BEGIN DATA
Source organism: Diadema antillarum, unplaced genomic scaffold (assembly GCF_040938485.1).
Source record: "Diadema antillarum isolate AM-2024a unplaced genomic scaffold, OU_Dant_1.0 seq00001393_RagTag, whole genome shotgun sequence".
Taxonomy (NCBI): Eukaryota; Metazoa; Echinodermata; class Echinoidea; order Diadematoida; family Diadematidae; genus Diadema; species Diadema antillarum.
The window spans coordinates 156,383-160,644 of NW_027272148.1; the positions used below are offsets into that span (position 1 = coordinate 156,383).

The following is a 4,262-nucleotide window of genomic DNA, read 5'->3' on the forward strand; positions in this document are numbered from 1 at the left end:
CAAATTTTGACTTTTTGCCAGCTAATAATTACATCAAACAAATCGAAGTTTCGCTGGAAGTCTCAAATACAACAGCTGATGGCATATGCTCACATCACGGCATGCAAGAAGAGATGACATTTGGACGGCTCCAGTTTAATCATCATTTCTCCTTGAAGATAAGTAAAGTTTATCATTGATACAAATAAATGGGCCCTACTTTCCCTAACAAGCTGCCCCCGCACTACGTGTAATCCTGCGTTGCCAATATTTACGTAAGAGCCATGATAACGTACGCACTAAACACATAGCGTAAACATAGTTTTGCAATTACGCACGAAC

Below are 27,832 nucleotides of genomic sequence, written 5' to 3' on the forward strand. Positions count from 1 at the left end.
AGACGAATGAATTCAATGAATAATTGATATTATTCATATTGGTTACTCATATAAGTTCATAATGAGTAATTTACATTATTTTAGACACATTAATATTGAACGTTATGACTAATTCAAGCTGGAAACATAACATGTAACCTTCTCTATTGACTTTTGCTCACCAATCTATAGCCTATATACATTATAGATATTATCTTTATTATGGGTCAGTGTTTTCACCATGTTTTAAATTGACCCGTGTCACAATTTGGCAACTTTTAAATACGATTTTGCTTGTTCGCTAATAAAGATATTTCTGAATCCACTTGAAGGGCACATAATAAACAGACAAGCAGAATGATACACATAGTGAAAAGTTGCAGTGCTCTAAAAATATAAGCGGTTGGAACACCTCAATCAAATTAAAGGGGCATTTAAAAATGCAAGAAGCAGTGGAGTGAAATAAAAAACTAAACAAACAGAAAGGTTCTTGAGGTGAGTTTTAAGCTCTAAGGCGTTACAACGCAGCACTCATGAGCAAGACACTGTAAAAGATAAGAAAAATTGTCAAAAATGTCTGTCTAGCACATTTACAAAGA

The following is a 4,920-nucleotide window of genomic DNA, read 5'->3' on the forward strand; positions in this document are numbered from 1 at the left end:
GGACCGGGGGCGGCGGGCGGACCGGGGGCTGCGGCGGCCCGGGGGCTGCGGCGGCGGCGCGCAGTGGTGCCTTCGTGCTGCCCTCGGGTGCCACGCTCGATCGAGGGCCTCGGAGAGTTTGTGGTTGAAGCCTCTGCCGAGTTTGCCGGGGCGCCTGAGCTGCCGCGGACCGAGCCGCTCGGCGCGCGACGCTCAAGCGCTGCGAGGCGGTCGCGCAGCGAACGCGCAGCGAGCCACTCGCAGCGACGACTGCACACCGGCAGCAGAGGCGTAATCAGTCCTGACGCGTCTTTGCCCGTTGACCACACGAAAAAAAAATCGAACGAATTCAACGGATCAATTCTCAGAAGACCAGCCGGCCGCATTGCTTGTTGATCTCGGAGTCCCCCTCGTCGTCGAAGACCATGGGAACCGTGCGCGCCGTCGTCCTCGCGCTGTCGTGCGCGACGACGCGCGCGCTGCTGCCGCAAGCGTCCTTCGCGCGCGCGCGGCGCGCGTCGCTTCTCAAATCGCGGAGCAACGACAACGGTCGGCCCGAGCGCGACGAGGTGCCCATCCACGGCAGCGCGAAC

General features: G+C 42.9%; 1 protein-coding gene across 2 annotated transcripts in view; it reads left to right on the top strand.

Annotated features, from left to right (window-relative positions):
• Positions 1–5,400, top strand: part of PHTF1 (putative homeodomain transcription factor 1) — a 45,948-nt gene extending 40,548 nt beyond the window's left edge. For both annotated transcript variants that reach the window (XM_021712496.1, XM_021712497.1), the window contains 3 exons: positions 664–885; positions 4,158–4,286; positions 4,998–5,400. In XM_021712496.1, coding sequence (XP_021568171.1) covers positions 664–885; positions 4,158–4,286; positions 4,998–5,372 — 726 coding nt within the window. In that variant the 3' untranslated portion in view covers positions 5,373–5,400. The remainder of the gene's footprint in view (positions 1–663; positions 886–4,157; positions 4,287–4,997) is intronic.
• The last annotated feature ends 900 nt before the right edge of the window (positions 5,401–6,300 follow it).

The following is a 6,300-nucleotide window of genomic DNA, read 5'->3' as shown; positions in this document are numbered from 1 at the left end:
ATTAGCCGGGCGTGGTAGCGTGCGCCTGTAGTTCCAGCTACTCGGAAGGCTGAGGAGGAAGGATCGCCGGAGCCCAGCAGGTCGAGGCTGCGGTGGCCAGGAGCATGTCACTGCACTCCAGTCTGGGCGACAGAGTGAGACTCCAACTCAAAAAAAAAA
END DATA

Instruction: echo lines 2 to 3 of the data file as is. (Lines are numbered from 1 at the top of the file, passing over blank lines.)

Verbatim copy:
Source record: "Diadema antillarum isolate AM-2024a unplaced genomic scaffold, OU_Dant_1.0 seq00001393_RagTag, whole genome shotgun sequence".
Taxonomy (NCBI): Eukaryota; Metazoa; Echinodermata; class Echinoidea; order Diadematoida; family Diadematidae; genus Diadema; species Diadema antillarum.